On Monday morning, Chick-fil-A started tweeting like Hillary Faye, the mean Christian played by former international pop star (in my heart) and actress Mandy Moore in the comedy "Saved." Taking an obvious shot at Popeyes — which recently released a new chicken sandwich — Chick-fil-A’s Twitter account went out of its way to note that when it comes to fast-food chicken sandwiches, they are “the original.”
Don’t let the heart emoji and easy math presented in the tweet fool you: This is how Southerners — namely, white evangelicals living in the South — try to throw shade from their social media business accounts. Chick-fil-A feels a certain way about their secular competitor's new menu addition, and I suppose it’s fair to understand why. Popeyes is promoting a sandwich that consists of a fried chicken breast on a brioche-ish bun with pickles and a special sauce. It even comes wrapped in a foiled envelope.
For you uninitiated Northerners, this means war.
Chick-fil-A shouldn’t be so pressed-pressed-pressed-pressed-pressed, though. After all, it is now the third-largest restaurant chain in the country and could plausibly surpass Starbucks sooner than not. Beyoncé isn’t worried about Normani paying homage in her new video, so why is Chick-fil-A dissing Popeyes the same way Madonna went after Lady Gaga in 2012?
Well, after ordering Popeyes’ new sandwich — spicy, obviously — for research purposes, I can confirm why Chick-fil-A might be a lil’ hot and bothered: It is so good.
On first bite, I literally said “wow” out loud. And then I dipped it in the Cajun mashed potatoes as advised by a friend who had already sung the sandwich’s praises to me.
No wonder Popeyes is behaving so confidently on social media: They know, in that sandwich, they are “that girl” as the youths (and close enough) say.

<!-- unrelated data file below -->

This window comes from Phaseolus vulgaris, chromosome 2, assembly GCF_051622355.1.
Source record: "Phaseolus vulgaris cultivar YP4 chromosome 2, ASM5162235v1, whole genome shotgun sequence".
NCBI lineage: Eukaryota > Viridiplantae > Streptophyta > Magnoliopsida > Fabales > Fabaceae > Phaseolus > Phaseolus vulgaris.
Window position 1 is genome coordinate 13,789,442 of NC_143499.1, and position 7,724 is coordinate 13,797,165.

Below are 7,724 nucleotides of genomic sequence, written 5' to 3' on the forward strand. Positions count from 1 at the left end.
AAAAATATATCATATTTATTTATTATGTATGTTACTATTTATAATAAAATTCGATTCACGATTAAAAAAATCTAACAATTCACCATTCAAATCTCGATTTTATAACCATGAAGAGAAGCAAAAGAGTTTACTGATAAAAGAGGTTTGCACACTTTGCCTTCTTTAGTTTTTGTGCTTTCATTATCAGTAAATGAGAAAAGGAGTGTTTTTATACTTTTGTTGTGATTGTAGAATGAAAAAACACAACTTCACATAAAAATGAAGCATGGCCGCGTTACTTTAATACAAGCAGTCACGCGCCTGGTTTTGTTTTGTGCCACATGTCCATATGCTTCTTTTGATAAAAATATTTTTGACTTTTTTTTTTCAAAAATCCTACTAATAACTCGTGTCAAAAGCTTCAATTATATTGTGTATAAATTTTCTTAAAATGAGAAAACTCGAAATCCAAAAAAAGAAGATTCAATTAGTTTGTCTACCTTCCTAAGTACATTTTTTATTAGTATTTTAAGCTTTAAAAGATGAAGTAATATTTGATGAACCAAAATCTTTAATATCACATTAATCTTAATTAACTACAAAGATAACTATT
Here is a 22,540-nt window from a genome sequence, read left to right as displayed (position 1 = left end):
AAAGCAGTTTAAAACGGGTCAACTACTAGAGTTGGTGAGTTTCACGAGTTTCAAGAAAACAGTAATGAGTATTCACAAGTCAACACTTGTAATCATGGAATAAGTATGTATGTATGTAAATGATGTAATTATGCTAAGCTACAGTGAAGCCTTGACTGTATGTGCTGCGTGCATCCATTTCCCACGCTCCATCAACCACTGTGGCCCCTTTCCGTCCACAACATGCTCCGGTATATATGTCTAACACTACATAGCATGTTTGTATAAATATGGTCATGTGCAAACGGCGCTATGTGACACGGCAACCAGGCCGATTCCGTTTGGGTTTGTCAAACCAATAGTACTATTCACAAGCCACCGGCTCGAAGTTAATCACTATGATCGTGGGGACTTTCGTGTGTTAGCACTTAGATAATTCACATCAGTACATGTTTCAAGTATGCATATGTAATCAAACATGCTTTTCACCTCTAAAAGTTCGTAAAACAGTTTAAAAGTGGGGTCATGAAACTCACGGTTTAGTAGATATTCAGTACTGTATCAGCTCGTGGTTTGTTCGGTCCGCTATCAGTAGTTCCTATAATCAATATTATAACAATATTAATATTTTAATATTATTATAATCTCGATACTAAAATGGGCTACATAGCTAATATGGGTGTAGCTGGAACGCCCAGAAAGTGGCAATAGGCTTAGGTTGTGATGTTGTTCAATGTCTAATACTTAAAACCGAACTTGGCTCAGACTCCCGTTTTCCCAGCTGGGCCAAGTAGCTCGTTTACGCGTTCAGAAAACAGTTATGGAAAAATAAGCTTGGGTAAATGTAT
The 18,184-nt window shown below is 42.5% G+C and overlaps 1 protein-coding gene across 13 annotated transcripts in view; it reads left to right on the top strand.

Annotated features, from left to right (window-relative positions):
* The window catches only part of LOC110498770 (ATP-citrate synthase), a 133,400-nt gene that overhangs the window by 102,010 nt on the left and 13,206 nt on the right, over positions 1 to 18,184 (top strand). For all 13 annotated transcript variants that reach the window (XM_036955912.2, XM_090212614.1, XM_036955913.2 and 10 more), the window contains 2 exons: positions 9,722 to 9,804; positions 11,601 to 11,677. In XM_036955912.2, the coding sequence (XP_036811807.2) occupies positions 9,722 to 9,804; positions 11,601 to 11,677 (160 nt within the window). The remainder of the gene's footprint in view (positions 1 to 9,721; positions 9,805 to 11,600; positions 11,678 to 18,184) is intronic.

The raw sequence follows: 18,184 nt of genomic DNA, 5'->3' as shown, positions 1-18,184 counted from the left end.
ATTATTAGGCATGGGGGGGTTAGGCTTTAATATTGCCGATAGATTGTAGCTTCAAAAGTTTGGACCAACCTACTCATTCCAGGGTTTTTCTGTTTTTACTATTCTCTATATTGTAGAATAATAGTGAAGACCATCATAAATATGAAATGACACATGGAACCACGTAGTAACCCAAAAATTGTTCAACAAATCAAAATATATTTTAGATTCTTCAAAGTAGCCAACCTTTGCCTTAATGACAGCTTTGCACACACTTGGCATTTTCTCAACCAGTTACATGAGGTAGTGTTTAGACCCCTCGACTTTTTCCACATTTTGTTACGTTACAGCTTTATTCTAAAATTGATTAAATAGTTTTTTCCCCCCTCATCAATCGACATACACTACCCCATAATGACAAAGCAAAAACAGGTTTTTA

Of course, other chain Twitter accounts joined the fight — Wendy’s, Bojangles', Shake Shack, et. al — probably further irritating Chick-fil-A, which has long claimed to be the originator of the chicken sandwich (dating to the 1960s). Out of respect for fried chicken, I’m going to weigh in on the others before moving back to the main competitors.
Wendy’s has a great chicken sandwich, but it never comes first to mind for me. It’s the sandwich I might call on in the midnight hour (they are open later than the others), but I wouldn’t seek it out on a sunny day. Full disclosure: I would risk it all for their spicy nuggets, which they had to be publicly pushed to start selling again. Wendy’s has got to learn how to treat us right if they want to be perceived as No. 1.
Bojangles' put up for its entry a chicken sandwich in a biscuit, but was promptly ridiculed for posting fried chicken that looked like it needed raw shea butter to moisturize. Case dismissed. Thanks for playing, I guess.
Now, I must acknowledge that Shake Shack has an amazing chicken sandwich. However, their price point is higher and their portions are smaller. That’s good for my health or whatever, but the cost of fast food with a la carte menu offerings add up and their sides don’t taste as good as those offered at Popeyes and Chick-fil-A.